I’ve had sooooooooo many parents asking me about this book for their teens/tweens… it’s so good to see it finally “in stock” ( over two weeks early). I received boxes of them Friday, and Amazon began shipping them Saturday.

Enjoy the book! Here’s what those who screened the book for me said about it:

“McKee’s best yet. This book will most definitely be the new ‘phone contract’ today’s parents use to engage their kids in meaningful conversation about their use of technology. Required reading for any teenager.”
—Doug Fields, Author of Speaking to Teenagers and 7 Ways to Be Her Hero

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Stalking Your Daughter

Yesterday I told my friend Brian, “I hope you don’t mind, I stalked your daughter last week on her Instagram account to see if she was posting anything dangerous.”

Sound creepy? I guess it is. Good thing it was just me.

Brian knows I research this stuff all the time, and my new book helping teenagers “think before you post” is coming out next week (kinda cool, the publisher just told me the books are in and have already shipped to my website and Amazon). So last week his daughter was my guinea pig.

The good news: so far she was being really wise with her

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Is Abstinence-Only Education Really Ineffective?

Many of you might have seen or read about a report in the September issue of Journal of Adolescent Health where researchers asserted abstinence-only education is “scientifically and ethically flawed.”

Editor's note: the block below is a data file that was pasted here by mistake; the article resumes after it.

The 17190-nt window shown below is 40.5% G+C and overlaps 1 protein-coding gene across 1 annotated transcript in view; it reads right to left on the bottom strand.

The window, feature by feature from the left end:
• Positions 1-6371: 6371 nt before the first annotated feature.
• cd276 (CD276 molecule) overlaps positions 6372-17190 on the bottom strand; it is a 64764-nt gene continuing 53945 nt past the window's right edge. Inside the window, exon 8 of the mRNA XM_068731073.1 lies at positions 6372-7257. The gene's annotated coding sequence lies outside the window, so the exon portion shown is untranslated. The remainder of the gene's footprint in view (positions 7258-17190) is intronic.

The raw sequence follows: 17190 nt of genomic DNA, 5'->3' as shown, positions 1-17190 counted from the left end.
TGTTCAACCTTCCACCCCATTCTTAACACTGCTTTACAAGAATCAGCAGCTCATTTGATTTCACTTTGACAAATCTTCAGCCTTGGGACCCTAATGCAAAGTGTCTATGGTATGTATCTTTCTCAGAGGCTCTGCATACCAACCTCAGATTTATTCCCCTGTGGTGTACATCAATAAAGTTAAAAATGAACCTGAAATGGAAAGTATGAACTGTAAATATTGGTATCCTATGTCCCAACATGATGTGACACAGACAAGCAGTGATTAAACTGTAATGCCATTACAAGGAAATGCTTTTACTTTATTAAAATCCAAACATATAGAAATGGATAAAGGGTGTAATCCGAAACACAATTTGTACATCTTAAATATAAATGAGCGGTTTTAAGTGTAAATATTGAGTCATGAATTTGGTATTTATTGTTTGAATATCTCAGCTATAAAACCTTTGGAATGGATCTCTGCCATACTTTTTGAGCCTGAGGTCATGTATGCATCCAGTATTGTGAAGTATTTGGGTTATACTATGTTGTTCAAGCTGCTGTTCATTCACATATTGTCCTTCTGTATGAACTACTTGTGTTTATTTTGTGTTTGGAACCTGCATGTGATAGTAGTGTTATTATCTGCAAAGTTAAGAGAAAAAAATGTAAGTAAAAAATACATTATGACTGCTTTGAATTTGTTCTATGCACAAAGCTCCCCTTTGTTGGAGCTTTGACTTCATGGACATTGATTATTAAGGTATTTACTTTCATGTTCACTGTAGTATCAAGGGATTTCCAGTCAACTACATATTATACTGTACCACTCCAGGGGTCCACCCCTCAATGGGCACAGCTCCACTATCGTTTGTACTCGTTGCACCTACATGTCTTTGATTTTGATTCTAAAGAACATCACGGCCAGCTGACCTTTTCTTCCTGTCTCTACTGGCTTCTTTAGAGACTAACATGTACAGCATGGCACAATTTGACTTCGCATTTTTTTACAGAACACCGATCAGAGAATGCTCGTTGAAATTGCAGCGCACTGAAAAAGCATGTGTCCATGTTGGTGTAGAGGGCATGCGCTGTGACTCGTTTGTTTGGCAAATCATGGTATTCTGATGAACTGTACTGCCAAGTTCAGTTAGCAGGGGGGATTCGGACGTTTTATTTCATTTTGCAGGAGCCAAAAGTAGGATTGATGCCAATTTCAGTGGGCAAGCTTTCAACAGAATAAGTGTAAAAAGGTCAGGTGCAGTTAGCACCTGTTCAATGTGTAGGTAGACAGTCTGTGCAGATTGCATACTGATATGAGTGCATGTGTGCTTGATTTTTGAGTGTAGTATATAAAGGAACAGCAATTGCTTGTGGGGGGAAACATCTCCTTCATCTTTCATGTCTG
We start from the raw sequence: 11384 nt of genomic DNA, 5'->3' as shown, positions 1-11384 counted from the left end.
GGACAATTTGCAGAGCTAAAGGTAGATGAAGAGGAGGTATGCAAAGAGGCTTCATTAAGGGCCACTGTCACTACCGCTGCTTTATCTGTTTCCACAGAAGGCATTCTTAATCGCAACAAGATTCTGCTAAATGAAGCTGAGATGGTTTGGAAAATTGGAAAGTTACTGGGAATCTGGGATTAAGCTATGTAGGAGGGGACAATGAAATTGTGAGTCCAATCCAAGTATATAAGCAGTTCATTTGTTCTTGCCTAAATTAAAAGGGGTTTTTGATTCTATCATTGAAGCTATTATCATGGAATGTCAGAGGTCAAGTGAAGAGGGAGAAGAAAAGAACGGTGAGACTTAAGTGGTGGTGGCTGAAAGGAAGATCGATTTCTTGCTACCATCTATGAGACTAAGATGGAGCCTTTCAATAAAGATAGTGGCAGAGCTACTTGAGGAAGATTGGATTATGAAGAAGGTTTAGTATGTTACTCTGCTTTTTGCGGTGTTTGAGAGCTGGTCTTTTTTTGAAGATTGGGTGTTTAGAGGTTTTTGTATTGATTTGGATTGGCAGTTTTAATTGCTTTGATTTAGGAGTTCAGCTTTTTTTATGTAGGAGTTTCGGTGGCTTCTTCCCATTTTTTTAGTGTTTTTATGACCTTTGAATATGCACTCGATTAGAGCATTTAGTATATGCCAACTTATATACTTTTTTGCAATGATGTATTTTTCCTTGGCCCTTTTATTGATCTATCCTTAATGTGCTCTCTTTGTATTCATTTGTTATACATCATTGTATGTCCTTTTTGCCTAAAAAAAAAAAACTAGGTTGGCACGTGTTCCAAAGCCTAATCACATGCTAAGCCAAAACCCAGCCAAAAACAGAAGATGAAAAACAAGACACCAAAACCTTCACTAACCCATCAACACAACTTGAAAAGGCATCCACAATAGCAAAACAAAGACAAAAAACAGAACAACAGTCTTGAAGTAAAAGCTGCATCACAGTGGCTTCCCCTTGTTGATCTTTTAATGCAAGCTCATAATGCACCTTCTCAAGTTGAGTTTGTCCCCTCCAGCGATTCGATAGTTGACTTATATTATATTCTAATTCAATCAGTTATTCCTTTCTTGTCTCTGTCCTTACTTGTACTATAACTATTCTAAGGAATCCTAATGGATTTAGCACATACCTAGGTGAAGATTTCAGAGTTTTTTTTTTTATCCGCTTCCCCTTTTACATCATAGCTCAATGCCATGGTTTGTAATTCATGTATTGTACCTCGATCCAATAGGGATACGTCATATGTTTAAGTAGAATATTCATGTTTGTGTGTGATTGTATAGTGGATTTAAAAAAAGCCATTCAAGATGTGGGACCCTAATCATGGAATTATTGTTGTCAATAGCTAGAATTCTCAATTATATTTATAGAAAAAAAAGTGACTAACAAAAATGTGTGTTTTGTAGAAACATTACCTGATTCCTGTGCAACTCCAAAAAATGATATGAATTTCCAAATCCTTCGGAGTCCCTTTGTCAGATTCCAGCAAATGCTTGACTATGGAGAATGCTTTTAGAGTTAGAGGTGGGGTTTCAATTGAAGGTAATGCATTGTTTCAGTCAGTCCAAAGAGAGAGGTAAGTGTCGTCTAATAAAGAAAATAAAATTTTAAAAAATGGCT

So let me ask a taboo question in the Christian community:

Are they right? Is there any legitimacy to this claim?

This isn’t the first time we’ve seen people bashing abstinence programs. Back in 2004 a report prepared for House Democrats shredded abstinence programs, citing “errors and distortions” in eleven of thirteen abstinence-only curricula. (Which is interesting to look at in hindsight—a report that cited STDs going down—now that we all remember 2008 reports emerged citing 1 in 4 teens girls have an STD, and now recent reports revealing

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Does Sexy Music Really Affect Me?

I guess it’s a good time to ask this question when the No. 1 song on the charts articulates, “I want to show my mouth your favorite places, let me trespass your danger zones until I make you scream.”

Whenever I speak to parents I tend to provide them with a glimpse into the world of youth culture: the apps young people frequent (on their smartphones at an average of 2 hours and 38 minutes a day), the games they’re playing (teen boys play an average of 56 minutes per day), and the music they’re soaking in (at an average of 1 hour and 54 minutes per day) (Media Use by Tweens and Teens, page 19 and 31). Sometime I even play YouTube videos or paste lyrics of the top dozen songs right on the screen for parents to see firsthand. The reaction is always the same:

“I didn’t know it was this bad!”

Well, I’ve been doing this two decades now… and I’ve never seen the top 12 songs this bad

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Posted in Discussion Ideas, Entertainment Media, Jonathan's Rant, Music, Parenting, Smartphones/Cell Phones, Youth Culture | Tagged , , , , , , , , , | 5 Comments

Back to School Conversations

If your kids aren’t already back to school, they’re headed there. Sure that means new classes, homework, and all that goes along with the academic aspects of school… but that also means navigating new and old friendships, trying to fit in, and wondering if everyone likes you, not just at school, but also on every app with a like button.

This is where you come in. The typical response from caring adults like parents, grandparents, coaches and youth pastors is to ask about school